Coursera, CC-NC, and OCWPosted: October 31, 2012
It’s interesting to see this on the front page of the Coursera course I’m taking:
Obviously what has happened here is that Johns Hopkins and Kevin Frick have negotiated additional rights for Coursera to this OCW material, which allows them to use it commercially. Which is as it should be — that’s how CC licences are supposed to work. A CC-NC license is not a blood oath; the license holder can negotiate exceptions. In fact, that’s the point — if you’re going to use this commercially, we want a cut. Or veto power on use. Or whatever.
Still, it’s interesting seeing it in there. As far as I can tell, there’s not much in this course so far that wasn’t in the original OCW material. I’m a week and a half in, and basically there are the audio lectures that they added on top of the slides. That’s pretty much it. The much-vaunted in-video quizzes are actually few and far between, and don’t show any particular genius in formulation. A segment that involved Kevin talking to the camera, which appears to be additional, was poorly executed and thought out — I ended up having to cover the video of him in order to follow along in the slides. The explanation of supply and demand doesn’t involve a single quiz, simulation, manipulation, or application. It’s just listening to audio while flipping through charts.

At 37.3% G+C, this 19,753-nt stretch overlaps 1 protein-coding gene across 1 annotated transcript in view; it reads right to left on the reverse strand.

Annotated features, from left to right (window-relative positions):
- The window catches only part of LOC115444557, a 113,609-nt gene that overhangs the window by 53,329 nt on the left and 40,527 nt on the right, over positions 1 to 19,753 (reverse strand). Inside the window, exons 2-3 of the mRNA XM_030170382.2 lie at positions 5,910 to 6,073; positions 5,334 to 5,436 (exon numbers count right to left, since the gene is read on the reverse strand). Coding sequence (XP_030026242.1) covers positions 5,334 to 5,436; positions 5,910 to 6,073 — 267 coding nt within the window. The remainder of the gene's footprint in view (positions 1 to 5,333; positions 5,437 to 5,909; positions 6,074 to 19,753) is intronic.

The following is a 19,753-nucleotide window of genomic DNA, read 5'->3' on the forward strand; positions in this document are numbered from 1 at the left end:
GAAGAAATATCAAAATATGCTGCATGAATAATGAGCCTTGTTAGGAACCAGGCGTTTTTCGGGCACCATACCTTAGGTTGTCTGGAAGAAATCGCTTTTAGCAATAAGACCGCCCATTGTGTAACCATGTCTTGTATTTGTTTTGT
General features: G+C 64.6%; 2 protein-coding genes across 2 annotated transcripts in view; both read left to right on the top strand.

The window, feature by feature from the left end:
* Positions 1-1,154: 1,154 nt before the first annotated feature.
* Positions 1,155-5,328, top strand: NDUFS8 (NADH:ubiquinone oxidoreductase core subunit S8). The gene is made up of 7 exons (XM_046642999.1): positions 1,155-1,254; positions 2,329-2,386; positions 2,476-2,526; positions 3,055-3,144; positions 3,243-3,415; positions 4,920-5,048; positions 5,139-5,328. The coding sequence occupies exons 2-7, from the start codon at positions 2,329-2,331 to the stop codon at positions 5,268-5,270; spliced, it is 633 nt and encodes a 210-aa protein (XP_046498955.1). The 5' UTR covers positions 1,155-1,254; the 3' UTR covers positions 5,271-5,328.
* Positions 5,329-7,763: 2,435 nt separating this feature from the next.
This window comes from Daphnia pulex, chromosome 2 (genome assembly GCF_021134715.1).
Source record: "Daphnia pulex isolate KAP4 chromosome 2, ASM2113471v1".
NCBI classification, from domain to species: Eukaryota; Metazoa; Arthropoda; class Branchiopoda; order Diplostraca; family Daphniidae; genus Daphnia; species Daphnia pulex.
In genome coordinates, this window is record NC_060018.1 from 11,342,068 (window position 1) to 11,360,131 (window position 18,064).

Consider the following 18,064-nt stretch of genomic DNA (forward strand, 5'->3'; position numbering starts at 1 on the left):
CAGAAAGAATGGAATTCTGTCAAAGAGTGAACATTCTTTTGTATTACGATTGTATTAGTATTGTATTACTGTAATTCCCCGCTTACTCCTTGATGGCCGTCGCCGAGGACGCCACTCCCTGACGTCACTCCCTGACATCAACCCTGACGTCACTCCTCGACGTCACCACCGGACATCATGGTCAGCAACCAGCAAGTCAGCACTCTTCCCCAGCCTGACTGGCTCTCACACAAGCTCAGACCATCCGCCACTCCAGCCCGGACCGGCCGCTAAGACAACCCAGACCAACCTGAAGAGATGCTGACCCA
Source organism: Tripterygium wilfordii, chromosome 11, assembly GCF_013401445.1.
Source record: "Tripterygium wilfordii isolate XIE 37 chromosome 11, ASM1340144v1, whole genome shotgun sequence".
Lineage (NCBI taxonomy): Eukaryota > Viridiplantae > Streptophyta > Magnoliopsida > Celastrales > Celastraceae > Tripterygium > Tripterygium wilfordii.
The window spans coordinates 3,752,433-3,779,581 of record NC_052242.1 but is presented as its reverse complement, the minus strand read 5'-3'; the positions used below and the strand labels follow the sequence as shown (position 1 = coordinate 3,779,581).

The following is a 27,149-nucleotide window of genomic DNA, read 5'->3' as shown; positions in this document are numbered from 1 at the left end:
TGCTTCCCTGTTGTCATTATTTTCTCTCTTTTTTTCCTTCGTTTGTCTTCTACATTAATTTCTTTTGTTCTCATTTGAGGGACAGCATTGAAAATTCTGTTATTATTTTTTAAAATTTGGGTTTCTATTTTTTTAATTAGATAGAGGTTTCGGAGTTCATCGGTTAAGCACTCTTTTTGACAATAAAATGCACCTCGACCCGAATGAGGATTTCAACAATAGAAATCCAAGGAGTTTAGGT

This isn’t to say it’s bad — the topic is interesting, and Kevin has a knack for staying out of the weeds in his presentation — it’s difficult to teach a one-off course interdisciplinary course like this, at the right level of complexity, and he nails it. But what value was there was there before Coursera arrived, and was available for free.
Again, what does Coursera add here? Rocket science? Amazing educational insights? Stanford-level brilliance about about how to tap networked learning?
Nope: time-released OCW (I cant see next week’s materials yet), a set of cohort/peer tools, and an audio track for the slides. Given all we know about online education, it’s pretty odd that this is the game changer that threatens traditional education. But for various social, economic, and political reasons, it is. How very, very, weird.